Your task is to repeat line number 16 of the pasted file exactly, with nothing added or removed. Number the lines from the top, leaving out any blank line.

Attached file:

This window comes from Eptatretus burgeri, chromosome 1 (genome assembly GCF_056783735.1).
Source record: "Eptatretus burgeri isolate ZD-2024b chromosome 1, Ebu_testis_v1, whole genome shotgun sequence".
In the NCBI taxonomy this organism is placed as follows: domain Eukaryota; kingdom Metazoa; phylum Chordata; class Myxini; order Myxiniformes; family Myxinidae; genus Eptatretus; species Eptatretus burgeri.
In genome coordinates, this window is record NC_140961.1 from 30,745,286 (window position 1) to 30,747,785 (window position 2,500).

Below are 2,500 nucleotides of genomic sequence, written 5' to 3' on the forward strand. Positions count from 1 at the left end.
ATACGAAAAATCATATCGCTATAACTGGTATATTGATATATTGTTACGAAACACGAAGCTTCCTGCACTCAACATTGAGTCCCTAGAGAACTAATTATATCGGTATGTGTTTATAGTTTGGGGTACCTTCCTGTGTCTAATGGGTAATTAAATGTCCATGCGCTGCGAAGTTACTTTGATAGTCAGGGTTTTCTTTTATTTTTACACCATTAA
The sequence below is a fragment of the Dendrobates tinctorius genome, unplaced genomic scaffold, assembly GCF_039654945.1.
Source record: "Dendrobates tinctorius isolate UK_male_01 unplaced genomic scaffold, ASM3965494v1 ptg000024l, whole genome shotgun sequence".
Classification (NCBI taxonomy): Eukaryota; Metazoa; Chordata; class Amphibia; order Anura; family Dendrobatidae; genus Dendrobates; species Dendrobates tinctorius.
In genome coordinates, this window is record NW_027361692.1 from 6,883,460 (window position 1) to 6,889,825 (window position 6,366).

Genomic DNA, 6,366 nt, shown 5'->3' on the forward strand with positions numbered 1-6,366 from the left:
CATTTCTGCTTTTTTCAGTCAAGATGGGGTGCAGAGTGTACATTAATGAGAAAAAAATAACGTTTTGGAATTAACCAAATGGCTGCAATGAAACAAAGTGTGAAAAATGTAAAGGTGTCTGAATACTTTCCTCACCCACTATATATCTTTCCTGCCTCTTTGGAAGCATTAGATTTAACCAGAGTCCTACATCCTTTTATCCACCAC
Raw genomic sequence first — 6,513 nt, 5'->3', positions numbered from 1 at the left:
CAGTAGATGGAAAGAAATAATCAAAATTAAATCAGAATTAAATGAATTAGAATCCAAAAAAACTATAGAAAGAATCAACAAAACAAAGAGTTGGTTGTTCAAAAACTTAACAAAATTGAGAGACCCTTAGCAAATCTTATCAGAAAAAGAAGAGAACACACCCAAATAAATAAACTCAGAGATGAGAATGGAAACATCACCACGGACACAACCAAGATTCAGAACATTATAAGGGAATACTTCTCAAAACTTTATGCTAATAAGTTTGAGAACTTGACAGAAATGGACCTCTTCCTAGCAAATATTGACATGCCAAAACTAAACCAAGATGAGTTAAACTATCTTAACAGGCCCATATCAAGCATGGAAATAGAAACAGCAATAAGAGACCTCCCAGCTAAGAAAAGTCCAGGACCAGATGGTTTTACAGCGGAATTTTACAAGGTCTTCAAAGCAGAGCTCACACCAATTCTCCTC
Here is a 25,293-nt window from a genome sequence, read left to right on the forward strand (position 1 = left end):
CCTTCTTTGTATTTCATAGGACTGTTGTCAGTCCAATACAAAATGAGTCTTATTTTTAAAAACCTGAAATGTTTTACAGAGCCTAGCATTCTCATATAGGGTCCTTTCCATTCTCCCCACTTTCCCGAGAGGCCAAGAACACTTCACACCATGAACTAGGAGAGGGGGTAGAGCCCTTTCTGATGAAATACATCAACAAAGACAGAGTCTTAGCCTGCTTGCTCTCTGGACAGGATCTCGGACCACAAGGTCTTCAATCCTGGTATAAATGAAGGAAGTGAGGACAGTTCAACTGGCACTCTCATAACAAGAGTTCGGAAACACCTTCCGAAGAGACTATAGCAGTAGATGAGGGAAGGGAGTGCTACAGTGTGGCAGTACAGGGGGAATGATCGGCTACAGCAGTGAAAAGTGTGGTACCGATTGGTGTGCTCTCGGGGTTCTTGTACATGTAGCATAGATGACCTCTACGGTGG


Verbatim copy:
CCTTCTTTGTATTTCATAGGACTGTTGTCAGTCCAATACAAAATGAGTCTTATTTTTAAAAACCTGAAATGTTTTACAGAGCCTAGCATTCTCATATAGGGTCCTTTCCATTCTCCCCACTTTCCCGAGAGGCCAAGAACACTTCACACCATGAACTAGGAGAGGGGGTAGAGCCCTTTCTGATGAAATACATCAACAAAGACAGAGTCTTAGCCTGCTTGCTCTCTGGACAGGATCTCGGACCACAAGGTCTTCAATCCTGGTATAAATGAAGGAAGTGAGGACAGTTCAACTGGCACTCTCATAACAAGAGTTCGGAAACACCTTCCGAAGAGACTATAGCAGTAGATGAGGGAAGGGAGTGCTACAGTGTGGCAGTACAGGGGGAATGATCGGCTACAGCAGTGAAAAGTGTGGTACCGATTGGTGTGCTCTCGGGGTTCTTGTACATGTAGCATAGATGACCTCTACGGTGG